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Entecavir demonstrates higher rates of improvement than lamivudine in patients with Hepatitis B

Article

A phase 3 study evaluating the histologic and virologic improvement of hepatitis B antigen positive (HBeAg) patients randomized to either lamivudine or entecavir demonstrated that patients treated with entecavir had a significantly higher rate of histologic, virologic, and biochemical improvement. Researchers also observed less viral resistance with entecavir.

A phase 3 study evaluating the histologic and virologic improvement of hepatitis B antigen positive (HBeAg) patients randomized to either lamivudine or entecavir demonstrated that patients treated with entecavir had a significantly higher rate of histologic, virologic, and biochemical improvement. Researchers also observed less viral resistance with entecavir.

Patients in the double-blind, double-dummy, multicenter, randomized controlled trial published in the New England Journal of Medicine (NEJM) received entecavir 0.5 mg once daily or lamivudine 100 mg once daily for a minimum of 52 weeks. Of 1,056 screened patients aged ≥16 years, 715 were assigned, and 709 patients received at least 1 dose of either entecavir (n=354) or lamivudine (n=355).

The primary end point was histologic improvement at Week 48 with necroinflammatory fibrosis scores also being evaluated. Secondary end points also measured in the 48th week were a reduction in hepatitis B virus (HBV) DNA level from baseline and patients with undetectable HBV DNA; decrease in fibrosis scores; HBeAg loss; HBeAg seroconversion; and alanine aminotransferase (ALT) normalization <1.25 times the upper limit of normal (ULN). Patients who responded at Week 48 were followed for an additional 24 weeks to evaluate sustained virologic response (SVR) and serologic benefit. A safety analysis also was performed (n=709). The primary safety end point was the number of patients who discontinued treatment because of an adverse effect. Resistance analysis also was performed. A 2-stage efficacy evaluation was planned, initially testing non-inferiority to lamivudine. If non-inferiority was established, a second test for superiority was conducted.

In the primary end point at Week 48, 72% of entecavir-treated patients had a higher rate of histologic improvement compared with 62% of the lamivudine group (difference estimate [DE]=9.9; 95% CI, 2.6–17.2; P=.009). Improved fibrosis also was noted in the entecavir-treated patients (39% vs 35%; P=.41). Worsening of fibrosis scores was noted in 8% of entecavir-treated patients compared with 10% of lamivudine-treated patients. The ALT normalized in more entecavir-treated patients (68%) compared with the lamivudine group (60%). HBV was undetectable at Week 48 in 67% of entecavir-treated patients versus 36% of lamivudine-treated patients (DE=30.3; 95% CI, 23.3–37.3; P<.001).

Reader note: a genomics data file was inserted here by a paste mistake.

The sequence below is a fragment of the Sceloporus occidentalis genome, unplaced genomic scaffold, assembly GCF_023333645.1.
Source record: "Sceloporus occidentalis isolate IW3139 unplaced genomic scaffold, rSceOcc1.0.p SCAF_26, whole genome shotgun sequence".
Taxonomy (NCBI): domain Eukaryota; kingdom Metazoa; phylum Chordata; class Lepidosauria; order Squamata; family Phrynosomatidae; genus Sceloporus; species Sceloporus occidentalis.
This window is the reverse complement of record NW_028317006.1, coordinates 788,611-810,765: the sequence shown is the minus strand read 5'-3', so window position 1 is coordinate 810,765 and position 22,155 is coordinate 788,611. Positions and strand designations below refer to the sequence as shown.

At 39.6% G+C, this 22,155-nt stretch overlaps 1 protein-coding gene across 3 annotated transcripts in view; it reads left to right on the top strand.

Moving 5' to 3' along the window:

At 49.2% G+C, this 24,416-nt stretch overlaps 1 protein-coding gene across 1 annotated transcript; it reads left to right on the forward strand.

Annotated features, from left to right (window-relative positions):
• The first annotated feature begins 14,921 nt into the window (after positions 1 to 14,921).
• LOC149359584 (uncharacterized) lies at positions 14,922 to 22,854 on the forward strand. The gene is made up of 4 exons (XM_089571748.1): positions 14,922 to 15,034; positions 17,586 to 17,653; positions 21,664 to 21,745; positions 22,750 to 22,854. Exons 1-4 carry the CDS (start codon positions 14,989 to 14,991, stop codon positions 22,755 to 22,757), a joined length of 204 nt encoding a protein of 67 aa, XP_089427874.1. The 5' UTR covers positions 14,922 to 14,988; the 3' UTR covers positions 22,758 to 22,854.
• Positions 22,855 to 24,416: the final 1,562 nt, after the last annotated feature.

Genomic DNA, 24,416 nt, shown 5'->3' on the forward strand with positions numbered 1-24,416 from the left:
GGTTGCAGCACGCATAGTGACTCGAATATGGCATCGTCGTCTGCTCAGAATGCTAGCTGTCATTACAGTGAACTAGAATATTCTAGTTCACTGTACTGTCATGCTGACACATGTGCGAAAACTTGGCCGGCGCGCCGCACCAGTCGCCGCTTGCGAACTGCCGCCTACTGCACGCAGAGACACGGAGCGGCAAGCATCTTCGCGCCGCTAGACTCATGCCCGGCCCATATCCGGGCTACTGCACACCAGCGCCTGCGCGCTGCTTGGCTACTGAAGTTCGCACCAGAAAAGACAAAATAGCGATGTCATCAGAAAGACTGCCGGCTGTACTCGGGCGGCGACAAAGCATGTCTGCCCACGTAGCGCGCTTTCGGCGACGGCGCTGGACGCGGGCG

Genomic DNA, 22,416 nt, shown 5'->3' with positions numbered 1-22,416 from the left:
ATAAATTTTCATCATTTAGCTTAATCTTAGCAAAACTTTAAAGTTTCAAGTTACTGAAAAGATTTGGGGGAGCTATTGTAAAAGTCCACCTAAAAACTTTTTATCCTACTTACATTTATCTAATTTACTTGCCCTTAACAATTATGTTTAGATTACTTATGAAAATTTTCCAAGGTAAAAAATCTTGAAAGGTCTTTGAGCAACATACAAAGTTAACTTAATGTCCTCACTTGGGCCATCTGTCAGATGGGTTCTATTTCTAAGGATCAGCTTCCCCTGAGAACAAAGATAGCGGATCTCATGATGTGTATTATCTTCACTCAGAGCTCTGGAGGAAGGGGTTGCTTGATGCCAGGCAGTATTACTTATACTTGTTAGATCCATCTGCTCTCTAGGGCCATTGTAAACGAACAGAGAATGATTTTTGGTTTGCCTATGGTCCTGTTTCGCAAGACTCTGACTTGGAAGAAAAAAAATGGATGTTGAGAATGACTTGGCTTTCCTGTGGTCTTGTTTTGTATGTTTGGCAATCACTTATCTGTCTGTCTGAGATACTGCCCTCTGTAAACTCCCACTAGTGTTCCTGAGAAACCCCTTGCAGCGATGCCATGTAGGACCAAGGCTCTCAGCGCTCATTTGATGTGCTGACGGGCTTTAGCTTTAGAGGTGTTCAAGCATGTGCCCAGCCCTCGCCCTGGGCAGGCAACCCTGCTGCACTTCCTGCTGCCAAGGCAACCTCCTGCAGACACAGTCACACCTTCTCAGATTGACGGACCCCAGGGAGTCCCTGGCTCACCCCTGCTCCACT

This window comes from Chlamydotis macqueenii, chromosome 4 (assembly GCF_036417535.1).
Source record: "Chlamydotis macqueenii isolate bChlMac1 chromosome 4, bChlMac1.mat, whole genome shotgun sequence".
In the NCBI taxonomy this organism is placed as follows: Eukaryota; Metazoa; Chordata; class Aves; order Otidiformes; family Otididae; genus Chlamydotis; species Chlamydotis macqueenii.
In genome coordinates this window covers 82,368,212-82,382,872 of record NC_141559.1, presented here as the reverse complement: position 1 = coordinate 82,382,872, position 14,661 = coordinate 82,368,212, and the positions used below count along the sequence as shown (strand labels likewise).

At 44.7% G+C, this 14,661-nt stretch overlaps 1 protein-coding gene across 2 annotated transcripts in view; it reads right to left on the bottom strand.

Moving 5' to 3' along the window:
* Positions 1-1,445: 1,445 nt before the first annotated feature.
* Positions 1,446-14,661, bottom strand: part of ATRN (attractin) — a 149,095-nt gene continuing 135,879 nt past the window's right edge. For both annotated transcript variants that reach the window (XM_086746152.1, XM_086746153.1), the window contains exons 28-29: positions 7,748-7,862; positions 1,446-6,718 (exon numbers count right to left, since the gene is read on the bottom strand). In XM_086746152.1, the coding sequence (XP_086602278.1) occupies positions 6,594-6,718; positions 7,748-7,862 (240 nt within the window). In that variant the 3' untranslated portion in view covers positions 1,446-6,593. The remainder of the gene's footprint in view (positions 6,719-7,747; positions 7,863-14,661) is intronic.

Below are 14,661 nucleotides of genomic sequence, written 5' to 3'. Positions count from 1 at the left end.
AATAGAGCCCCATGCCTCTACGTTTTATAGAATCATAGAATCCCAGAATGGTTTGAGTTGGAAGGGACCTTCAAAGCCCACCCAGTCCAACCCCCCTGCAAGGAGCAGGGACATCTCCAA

Mean reductions in viral load from baseline were greater and statistically significant in the entecavir-treated patients compared with the lamivudine-treated patients (DE=–1.52; 95% CI, –1.78 to –1.27; P<.001) HBeAg loss and seroconversion occurred in the same percentage of individuals in both groups.

A protocol-defined response at Week 48 was observed in 74 entecavir-treated patients (21%) and 67 lamivudine-treated patients (19%). Virologic response was attained in 247 entecavir-treated patients (70%) versus 165 lamivudine-treated patients (46%). Nineteen entecavir-treated patients (5%) did not respond to treatment compared with 94 lamivudine-treated patients (26%).

For the protocol-defined response, 82% of entecavir-treated patients and 73% of lamivudine-treated patients had an SVR at Week 24 following therapy discontinuation. During the first year of administration, 63 lamivudine-treated patients had virologic rebound compared with 6 entecavir-treated patients.

Adverse effects were similar between the 2 treatment groups (eg, headache, upper respiratory tract infection, nasopharyngitis, and cough). There were 2 deaths in the lamivudine-treated patients, which were believed to be unrelated to the study. Resistance to entecavir following longer treatment courses is not unknown.

SOURCE Chang T-T, Gish RG, de Man R, et al. A comparison of entecavir and lamivudine for HbeAg-positive chronic hepatitis B. New Engl J Med. 2006;354:1001–1010.

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